Acute treatment requires diligent potassium supplementation by both oral and intravenous routes. Infusion of potassium-containing crystalloid fluids initially may be associated with a decrease in serum potassium concentration as a result of dilution, increased tubular fluid flow in the distal renal tubules, and cellular uptake of potassium. This effect may be minimized by selecting a fluid that does not contain glucose, administering fluids at an appropriate rate, and beginning oral potassium gluconate as soon as possible. Clinical improvement usually is observed within one to three days. Chronic treatment involves oral administration of potassium gluconate. Treatment results in resolution of muscle weakness and hypokalemia, weight gain, improved hair coat, and resolution of anemia. Renal function stabilizes or improves in most instances.
Although not specifically a renal disease, perinephric pseudocysts can easily be confused with renomegaly on routine abdominal palpation. Perinephric pseudocysts are fluid-filled fibrous sacs that surround the kidney but are not lined by epithelium (hence the term pseudocyst). They are idiopathic in origin but often occur in association with chronic renal failure in older (> 10 years) cats of both genders (males somewhat more commonly than females) and any breed. Most cats with perinephric pseudocysts have at least mild chronic renal failure and sometimes a long history of chronic renal failure is identified. Occasionally, small kidneys and chronic renal failure are diagnosed prior to development of perinephric pseudocysts.
The presenting complaints may be related to underlying chronic renal failure (e.g. polyuria, polydipsia, anorexia, and weight loss) but most commonly abdominal distension is the only abnormality detected by the owner. Abdominal discomfort and vomiting are thought to result from very large perinephric pseudocysts. On physical examination, perinephric pseudocysts may be unilateral or bilateral and often are interpreted as renomegaly on physical examination. The right and left kidneys are affected with equal frequency. Other physical signs include emaciation, poor hair coat and dehydration.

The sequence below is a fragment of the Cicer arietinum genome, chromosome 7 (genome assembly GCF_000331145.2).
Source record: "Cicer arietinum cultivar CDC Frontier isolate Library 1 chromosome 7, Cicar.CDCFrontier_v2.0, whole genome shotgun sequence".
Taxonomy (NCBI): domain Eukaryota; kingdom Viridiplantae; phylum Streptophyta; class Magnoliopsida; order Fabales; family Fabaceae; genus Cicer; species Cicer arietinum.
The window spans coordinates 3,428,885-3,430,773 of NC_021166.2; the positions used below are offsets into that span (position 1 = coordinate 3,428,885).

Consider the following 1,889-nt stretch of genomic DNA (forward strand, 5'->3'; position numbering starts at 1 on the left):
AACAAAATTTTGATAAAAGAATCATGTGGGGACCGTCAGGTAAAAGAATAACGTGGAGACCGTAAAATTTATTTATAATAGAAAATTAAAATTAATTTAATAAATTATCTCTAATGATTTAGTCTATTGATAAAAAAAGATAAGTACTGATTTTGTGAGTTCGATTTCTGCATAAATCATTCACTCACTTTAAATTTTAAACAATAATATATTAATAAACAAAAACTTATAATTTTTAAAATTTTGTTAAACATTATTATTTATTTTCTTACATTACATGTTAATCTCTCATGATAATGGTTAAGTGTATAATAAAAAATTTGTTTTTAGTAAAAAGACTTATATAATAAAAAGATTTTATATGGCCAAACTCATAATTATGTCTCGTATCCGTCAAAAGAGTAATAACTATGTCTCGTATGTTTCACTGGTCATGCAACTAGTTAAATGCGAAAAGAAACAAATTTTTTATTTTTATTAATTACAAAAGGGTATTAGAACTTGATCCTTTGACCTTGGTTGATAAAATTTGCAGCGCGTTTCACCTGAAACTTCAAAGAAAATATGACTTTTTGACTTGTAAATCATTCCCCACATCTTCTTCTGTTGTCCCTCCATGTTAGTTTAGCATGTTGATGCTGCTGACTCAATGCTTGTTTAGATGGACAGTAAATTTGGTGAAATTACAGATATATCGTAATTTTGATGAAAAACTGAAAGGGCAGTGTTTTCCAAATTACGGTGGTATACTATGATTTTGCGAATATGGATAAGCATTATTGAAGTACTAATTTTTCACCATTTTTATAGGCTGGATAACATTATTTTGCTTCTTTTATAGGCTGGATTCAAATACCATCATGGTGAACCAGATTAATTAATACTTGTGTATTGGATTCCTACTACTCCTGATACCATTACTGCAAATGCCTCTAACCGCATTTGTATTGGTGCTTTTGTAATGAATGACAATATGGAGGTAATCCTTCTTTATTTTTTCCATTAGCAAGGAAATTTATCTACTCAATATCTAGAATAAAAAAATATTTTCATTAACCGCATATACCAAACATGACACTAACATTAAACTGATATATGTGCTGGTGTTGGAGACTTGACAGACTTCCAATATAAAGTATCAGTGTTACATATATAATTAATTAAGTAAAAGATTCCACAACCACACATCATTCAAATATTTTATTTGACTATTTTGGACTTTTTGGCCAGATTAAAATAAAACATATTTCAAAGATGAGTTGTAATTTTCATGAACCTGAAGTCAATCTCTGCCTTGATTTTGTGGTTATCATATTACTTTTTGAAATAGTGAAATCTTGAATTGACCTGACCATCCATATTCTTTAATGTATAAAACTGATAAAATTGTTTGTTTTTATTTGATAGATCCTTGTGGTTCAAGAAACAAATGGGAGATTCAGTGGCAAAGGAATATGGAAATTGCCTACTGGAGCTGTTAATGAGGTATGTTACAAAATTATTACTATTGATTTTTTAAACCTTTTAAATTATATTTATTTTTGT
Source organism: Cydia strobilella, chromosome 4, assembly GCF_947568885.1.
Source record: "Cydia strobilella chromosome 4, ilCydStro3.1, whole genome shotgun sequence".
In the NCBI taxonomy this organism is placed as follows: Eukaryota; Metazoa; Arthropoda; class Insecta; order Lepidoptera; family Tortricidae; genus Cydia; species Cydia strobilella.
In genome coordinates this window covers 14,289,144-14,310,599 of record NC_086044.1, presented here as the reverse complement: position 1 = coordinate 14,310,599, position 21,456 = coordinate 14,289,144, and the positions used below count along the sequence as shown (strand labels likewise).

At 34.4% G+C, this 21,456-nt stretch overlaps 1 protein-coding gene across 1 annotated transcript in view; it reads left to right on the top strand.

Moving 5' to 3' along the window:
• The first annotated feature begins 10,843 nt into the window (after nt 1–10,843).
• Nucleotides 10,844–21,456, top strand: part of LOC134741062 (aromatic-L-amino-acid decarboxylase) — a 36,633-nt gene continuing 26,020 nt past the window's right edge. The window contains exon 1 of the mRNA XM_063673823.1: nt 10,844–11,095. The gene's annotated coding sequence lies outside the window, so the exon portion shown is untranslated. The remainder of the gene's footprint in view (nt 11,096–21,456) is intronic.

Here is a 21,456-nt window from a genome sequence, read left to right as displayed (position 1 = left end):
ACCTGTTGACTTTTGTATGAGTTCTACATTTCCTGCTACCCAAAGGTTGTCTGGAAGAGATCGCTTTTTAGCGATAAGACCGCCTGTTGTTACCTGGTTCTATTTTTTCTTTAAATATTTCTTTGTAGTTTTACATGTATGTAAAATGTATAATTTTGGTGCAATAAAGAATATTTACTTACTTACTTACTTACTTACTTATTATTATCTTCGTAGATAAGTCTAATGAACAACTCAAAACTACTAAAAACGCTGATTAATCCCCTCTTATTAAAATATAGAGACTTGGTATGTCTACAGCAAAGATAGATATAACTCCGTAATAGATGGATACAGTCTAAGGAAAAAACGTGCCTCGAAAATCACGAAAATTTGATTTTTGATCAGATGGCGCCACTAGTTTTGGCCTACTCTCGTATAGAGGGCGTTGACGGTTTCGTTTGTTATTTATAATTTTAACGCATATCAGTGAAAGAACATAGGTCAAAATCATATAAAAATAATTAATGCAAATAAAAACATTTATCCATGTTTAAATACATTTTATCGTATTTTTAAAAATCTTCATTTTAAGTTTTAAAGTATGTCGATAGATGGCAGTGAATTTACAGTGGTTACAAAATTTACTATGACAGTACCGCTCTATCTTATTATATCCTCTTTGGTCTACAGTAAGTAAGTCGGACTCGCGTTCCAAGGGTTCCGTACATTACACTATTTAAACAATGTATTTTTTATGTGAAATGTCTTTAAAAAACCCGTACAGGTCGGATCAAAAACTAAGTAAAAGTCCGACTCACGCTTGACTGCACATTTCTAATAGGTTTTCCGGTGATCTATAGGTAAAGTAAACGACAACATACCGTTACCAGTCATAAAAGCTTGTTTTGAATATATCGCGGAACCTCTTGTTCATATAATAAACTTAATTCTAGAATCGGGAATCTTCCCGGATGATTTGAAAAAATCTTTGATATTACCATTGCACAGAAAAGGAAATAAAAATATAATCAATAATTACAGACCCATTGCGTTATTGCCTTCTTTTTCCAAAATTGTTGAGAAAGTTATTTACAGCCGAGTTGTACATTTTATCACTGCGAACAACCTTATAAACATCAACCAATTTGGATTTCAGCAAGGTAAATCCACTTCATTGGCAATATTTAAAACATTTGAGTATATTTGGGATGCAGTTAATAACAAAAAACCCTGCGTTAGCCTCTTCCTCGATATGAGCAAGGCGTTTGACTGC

Laboratory evaluation discloses findings typical of mild chronic renal failure in many affected cats, and urinary tract infection is very common. Renal ultrasonography is the diagnostic test of choice for this disorder and demonstrates accumulation of anechoic fluid between the capsule and renal parenchyma of one or both kidneys. Fine needle aspiration of the pseudocyst yields a transudate or modified transudate.
Cysts can be drained under ultrasound guidance, but fluid accumulation typically recurs after a few weeks or months. Definitive treatment usually involves surgical resection of the pseudocyst capsule. Rarely, fluid will continue to accumulate in the abdomen after resection of the pseudocyst capsule, suggesting that renal parenchyma is the ultimate source of the fluid. In most cases, however, additional fluid that is produced probably is absorbed by the peritoneum. Treatment by omentalization also has been described and may prevent re-accumulation of fluid in the abdomen. The kidney should not be removed in cats with unilateral perinephric pseudocysts because progression of renal disease in the remnant kidney can be accelerated dramatically and renal failure may worsen rapidly. The ultimate prognosis of cats with perinephric pseudocysts probably is related primarily to their degree of underlying renal dysfunction at the time of diagnosis.
References available on request